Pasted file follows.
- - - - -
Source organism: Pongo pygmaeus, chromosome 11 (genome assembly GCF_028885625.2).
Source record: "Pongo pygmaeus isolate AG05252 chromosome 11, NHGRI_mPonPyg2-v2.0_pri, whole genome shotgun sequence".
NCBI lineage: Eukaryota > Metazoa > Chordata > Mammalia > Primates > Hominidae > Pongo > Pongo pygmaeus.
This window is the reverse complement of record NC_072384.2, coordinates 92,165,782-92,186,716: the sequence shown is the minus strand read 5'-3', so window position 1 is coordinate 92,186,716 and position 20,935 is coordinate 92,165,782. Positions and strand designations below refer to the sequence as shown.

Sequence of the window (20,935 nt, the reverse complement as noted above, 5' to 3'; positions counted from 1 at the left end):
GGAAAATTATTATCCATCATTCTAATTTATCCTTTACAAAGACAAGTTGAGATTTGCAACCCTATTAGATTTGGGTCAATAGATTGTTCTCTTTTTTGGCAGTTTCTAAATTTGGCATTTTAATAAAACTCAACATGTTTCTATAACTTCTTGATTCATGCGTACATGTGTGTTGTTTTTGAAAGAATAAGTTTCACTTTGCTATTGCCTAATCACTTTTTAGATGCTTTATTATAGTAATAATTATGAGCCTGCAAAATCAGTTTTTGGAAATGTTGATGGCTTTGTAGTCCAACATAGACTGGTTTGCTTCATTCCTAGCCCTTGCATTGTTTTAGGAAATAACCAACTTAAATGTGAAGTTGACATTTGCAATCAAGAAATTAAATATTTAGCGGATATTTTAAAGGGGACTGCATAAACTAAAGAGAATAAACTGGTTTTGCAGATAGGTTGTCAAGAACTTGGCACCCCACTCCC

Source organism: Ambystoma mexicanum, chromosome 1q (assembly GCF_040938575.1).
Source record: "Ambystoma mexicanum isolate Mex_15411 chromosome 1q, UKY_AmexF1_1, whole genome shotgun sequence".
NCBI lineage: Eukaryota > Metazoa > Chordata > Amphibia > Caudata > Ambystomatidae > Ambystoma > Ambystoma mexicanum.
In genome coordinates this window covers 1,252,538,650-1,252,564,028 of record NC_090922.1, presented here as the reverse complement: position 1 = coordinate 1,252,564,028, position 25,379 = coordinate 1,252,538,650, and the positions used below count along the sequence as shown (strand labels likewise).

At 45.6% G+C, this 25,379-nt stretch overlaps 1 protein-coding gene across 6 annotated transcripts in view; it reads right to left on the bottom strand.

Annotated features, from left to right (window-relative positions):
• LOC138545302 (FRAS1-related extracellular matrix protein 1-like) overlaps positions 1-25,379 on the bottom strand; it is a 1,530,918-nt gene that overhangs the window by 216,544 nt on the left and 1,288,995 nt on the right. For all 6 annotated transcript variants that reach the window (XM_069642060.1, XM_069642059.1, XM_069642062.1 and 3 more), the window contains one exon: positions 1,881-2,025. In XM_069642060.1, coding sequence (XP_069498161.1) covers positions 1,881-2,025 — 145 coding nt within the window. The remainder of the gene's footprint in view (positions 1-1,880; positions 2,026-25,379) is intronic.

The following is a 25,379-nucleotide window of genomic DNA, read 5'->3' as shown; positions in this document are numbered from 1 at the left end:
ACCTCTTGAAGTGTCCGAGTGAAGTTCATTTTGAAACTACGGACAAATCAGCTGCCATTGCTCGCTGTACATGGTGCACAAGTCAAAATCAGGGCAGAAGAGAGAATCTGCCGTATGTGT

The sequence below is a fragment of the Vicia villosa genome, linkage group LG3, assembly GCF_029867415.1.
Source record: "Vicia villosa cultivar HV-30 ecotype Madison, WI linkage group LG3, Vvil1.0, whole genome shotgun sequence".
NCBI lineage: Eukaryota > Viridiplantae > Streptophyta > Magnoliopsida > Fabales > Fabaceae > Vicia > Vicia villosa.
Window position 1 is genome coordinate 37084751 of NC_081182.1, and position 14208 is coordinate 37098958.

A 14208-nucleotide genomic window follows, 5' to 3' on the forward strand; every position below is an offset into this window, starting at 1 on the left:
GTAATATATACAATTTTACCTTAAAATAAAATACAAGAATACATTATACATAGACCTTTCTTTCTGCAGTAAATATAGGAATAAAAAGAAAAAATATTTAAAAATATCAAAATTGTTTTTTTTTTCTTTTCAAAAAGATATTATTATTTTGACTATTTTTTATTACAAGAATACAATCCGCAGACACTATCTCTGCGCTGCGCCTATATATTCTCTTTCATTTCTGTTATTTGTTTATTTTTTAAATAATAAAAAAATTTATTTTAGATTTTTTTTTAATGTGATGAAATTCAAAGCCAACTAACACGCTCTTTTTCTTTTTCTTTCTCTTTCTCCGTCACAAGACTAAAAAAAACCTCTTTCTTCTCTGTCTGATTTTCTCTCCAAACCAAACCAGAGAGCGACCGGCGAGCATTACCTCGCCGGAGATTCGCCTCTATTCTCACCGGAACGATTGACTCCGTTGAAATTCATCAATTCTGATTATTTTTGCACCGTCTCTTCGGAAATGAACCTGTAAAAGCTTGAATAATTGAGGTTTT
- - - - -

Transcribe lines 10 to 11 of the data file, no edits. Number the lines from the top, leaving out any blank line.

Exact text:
In genome coordinates this window covers 1,252,538,650-1,252,564,028 of record NC_090922.1, presented here as the reverse complement: position 1 = coordinate 1,252,564,028, position 25,379 = coordinate 1,252,538,650, and the positions used below count along the sequence as shown (strand labels likewise).

At 45.6% G+C, this 25,379-nt stretch overlaps 1 protein-coding gene across 6 annotated transcripts in view; it reads right to left on the bottom strand.